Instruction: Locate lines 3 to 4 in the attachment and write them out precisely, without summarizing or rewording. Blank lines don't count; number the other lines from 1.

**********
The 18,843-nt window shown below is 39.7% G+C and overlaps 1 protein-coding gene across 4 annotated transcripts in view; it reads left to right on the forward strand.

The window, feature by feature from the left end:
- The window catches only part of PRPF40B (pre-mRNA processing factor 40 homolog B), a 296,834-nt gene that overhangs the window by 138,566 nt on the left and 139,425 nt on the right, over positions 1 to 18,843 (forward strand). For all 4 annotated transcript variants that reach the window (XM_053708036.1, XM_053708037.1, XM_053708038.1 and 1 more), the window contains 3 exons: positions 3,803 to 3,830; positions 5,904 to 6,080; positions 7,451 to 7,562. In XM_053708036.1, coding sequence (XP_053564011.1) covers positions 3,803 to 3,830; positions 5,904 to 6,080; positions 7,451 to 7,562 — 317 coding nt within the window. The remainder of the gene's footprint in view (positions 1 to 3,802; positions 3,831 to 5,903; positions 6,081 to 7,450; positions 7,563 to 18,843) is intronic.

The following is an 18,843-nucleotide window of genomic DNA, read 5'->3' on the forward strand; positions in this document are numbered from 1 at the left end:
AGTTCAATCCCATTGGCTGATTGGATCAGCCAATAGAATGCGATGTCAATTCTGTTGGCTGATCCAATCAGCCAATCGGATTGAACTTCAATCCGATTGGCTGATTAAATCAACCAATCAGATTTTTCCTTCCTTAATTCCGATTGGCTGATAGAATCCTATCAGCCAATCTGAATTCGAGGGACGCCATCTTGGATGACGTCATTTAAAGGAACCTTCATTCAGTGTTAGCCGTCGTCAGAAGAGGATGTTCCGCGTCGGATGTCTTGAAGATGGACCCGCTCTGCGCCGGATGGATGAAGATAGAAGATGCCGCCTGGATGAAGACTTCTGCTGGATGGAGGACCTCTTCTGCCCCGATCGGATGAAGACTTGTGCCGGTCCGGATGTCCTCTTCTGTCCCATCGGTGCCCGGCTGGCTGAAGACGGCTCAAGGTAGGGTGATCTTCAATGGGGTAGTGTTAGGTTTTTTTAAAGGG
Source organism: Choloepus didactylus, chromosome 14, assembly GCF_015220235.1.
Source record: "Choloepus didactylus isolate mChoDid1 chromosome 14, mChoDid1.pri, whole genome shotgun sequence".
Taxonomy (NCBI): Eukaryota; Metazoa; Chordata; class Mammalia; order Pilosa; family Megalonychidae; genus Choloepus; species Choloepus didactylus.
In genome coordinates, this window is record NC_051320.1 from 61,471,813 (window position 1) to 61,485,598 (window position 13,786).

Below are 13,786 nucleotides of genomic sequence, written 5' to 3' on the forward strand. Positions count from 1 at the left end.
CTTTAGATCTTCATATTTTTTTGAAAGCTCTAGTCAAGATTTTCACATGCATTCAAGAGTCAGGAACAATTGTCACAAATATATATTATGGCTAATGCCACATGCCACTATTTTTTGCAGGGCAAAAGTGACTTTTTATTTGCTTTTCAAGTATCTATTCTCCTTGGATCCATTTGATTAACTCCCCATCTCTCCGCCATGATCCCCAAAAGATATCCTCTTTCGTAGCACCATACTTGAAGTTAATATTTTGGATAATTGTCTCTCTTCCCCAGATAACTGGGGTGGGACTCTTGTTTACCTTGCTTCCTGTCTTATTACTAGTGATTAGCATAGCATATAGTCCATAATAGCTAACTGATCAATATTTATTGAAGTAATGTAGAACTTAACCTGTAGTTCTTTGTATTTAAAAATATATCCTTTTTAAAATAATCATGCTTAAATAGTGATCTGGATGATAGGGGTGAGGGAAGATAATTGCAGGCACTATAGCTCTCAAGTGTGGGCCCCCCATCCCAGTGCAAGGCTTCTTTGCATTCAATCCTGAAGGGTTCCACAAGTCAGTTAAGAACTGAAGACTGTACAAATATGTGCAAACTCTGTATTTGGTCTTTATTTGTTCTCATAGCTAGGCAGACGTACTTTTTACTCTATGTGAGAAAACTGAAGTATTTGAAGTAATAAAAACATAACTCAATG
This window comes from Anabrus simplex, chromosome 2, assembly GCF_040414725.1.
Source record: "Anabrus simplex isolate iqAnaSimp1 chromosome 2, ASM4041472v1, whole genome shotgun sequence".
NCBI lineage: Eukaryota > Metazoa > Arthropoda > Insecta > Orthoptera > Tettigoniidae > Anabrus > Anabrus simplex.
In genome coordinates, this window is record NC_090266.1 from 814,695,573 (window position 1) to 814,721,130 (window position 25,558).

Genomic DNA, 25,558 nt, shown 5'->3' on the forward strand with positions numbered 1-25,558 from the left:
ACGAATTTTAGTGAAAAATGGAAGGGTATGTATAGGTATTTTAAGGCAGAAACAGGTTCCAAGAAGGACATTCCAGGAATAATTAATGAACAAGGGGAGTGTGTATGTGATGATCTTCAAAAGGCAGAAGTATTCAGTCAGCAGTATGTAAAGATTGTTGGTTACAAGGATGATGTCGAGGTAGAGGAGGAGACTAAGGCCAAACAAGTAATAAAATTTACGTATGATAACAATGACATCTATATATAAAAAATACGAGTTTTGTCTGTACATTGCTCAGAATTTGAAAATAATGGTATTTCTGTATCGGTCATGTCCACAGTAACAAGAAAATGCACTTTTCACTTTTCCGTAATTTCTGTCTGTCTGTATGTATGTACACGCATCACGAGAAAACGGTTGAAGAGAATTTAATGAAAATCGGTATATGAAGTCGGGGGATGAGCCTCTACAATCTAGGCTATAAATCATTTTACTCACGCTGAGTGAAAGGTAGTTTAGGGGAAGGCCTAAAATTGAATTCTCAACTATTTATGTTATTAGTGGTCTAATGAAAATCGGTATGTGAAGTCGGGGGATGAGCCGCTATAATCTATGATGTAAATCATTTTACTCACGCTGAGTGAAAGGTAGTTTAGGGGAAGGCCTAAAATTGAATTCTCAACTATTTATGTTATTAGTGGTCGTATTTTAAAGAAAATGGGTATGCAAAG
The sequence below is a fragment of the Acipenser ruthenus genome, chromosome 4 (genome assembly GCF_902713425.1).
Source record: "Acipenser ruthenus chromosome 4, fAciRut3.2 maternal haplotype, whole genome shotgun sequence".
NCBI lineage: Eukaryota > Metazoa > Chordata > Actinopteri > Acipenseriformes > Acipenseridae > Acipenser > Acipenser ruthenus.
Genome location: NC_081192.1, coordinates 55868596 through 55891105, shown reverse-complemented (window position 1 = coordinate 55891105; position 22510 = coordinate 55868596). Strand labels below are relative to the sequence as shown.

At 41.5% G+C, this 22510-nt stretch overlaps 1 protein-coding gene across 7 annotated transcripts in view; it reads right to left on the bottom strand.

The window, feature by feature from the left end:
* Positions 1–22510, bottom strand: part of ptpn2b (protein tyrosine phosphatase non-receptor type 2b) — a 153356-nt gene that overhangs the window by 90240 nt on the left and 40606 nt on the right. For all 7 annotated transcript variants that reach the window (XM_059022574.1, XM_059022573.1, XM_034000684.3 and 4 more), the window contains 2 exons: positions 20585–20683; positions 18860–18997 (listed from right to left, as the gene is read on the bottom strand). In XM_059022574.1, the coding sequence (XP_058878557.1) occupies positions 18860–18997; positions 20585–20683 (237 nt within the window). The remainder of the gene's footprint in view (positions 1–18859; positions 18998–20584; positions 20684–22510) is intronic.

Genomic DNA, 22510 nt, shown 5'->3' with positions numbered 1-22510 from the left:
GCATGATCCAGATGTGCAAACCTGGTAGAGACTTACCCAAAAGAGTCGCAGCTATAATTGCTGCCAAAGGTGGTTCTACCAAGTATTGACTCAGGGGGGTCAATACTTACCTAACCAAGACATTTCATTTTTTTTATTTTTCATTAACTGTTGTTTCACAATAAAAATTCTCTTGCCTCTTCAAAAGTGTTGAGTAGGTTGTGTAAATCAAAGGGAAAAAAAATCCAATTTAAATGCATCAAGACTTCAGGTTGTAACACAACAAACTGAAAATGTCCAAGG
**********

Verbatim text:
- The window catches only part of PRPF40B (pre-mRNA processing factor 40 homolog B), a 296,834-nt gene that overhangs the window by 138,566 nt on the left and 139,425 nt on the right, over positions 1 to 18,843 (forward strand). For all 4 annotated transcript variants that reach the window (XM_053708036.1, XM_053708037.1, XM_053708038.1 and 1 more), the window contains 3 exons: positions 3,803 to 3,830; positions 5,904 to 6,080; positions 7,451 to 7,562. In XM_053708036.1, coding sequence (XP_053564011.1) covers positions 3,803 to 3,830; positions 5,904 to 6,080; positions 7,451 to 7,562 — 317 coding nt within the window. The remainder of the gene's footprint in view (positions 1 to 3,802; positions 3,831 to 5,903; positions 6,081 to 7,450; positions 7,563 to 18,843) is intronic.

The following is an 18,843-nucleotide window of genomic DNA, read 5'->3' on the forward strand; positions in this document are numbered from 1 at the left end: